MIT joins effort for energy-efficient computing


In a collaboration that reinforces MIT's commitment to addressing global energy challenges, the Institute has joined a worldwide effort to drive energy-efficient computing.

The goal is to save $5.5 billion in energy costs and reduce greenhouse gas emissions by 54 million tons per year.

Led by Intel and Google, the Climate Savers Computing Initiative aims to save energy and reduce greenhouse gas emissions by setting aggressive new targets for energy-efficient computers and components and promoting the adoption of energy-efficient computers and power management tools worldwide.

"This is an important step that demonstrates MIT's commitment to reducing our campus energy use and carbon dioxide footprint," said Leon R. Glicksman, professor of architecture and mechanical engineering and co-chair of MIT's new Campus Energy Task Force with Theresa Stone, MIT's executive vice president and treasurer.

"The increase in computer efficiency is only part of MIT's campus energy initiative," he continued. "We also want to inform users what they can do to reduce energy consumption as related to computing. Further, we have innovative concepts that will decrease the energy needed to cool large server installations."

Said Jerrold Grochow, MIT's vice president for information services and technology, "The MIT campus is home to over 20,000 personal computers and hundreds of high-performance servers.  Reducing energy consumption of these machines will help us in our goal of ensuring that MIT is an example of the best in efficient energy usage, something that is a cornerstone of our Institute-wide focus on energy research and practice initiatives. 

"These initiatives will have results far beyond the MIT campus in helping improve efficient energy consumption in all large organizations," he said.

Bill Weihl, head of energy strategy at Google, said: "As a former MIT professor, I know first-hand the creativity and innovation that MIT can bring to bear on critical problems like the climate crisis.  We are delighted to have them join us in this important initiative to reduce energy consumption from computers. Their commitment to energy efficiency helps set a standard for others to follow."

"Today, the average desktop PC wastes nearly half of its power, and the average server wastes one-third of its power," said Urs Hölzle, Google's senior vice president for operations and Google Fellow. "The Climate Savers Computing Initiative is setting a new 90 percent efficiency target for power supplies, which if achieved, will reduce greenhouse gas emissions by 54 million tons per year--and save more than $5.5 billion in energy costs."

"We are asking businesses and individuals throughout the world to join with us to institute better power management of their computing equipment and purchase energy-efficient computers," Hölzle added. Already more than 30 organizations, including MIT, have joined the initiative.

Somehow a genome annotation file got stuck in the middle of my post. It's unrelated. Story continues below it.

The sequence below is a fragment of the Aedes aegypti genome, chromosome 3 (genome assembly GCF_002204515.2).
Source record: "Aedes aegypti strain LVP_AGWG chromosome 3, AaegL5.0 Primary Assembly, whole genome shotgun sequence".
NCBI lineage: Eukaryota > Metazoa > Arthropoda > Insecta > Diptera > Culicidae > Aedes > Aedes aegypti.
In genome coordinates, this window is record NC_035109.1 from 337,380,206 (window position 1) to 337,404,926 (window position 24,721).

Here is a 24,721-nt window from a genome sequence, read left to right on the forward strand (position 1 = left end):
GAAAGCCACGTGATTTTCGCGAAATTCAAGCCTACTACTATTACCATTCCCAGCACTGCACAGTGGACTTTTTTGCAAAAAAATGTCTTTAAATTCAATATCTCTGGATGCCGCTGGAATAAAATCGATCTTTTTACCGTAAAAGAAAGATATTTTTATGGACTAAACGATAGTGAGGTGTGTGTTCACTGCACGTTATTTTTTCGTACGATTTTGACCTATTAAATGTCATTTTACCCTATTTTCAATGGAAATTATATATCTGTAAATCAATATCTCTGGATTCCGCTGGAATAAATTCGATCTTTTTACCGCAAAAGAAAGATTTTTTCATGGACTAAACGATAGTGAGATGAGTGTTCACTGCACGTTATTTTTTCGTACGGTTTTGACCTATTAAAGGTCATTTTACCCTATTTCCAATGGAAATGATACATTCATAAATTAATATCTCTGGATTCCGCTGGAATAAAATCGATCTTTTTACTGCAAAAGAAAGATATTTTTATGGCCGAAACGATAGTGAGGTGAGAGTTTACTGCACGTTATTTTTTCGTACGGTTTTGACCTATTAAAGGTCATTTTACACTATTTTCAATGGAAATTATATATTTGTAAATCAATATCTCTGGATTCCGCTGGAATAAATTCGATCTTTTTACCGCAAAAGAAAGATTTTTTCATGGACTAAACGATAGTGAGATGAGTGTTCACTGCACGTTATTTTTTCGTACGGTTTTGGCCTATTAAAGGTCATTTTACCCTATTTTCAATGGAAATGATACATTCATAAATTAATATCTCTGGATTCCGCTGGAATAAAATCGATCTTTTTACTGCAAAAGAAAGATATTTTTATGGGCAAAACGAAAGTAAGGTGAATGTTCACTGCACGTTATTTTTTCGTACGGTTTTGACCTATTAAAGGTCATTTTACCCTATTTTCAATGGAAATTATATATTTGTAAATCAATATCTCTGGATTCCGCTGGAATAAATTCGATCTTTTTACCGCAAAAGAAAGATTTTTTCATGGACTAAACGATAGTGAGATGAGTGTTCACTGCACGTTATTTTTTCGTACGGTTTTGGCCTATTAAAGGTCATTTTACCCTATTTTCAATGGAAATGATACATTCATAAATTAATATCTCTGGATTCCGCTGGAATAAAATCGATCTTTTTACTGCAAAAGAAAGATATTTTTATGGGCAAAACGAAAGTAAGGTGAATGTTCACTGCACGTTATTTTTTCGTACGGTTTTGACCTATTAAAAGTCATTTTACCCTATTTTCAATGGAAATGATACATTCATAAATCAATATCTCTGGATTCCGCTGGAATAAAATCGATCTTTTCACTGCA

The initial companies who intend to participate in the initiative represent both the demand and supply side of the computer industry, including computer manufacturers and chip makers, as well as universities, environmental groups, energy companies, retailers, government agencies and others. The group will formalize its membership in coming weeks.

"By 2010, the Climate Savers Computing Initiative will cut greenhouse gas emissions in an amount equal to removing more than 11 million cars from the road or shutting down 20 500-megawatt coal-fired power plants--a significant step in reducing the emissions affecting our planet," said Pat Gelsinger, senior vice president and general manager of Intel's Digital Enterprise Group.

"Computers have helped us make huge strides toward a more efficient world today, with reduced travel, more productivity, online transactions and more," Gelsinger added. "But with today's latest energy-efficient technologies, we can do even more. The commitment of the member companies that are here with us today is a firm statement to the collective resolve to make an enormous impact."

Computer and computer component manufacturers who support the initiative are committed to building energy-efficient products that meet or surpass the Environmental Protection Agency's Energy Star® guidelines. Businesses must also commit to requiring high-efficiency systems for the majority of their corporate desktop PCs and volume server purchases and to deploy and use power management tools on desktop PCs.

Individual consumers can also support the Climate Savers Computing Initiative by signing up at www.climatesaverscomputing.org, where they will be able to pledge to purchase an initiative-certified system. The web site will also help consumers learn how to take advantage of their existing computer's power-saving capabilities such as sleep and hibernate modes, which can reduce the amount of energy consumed by up to 60 percent.


Topics: Energy, Industry

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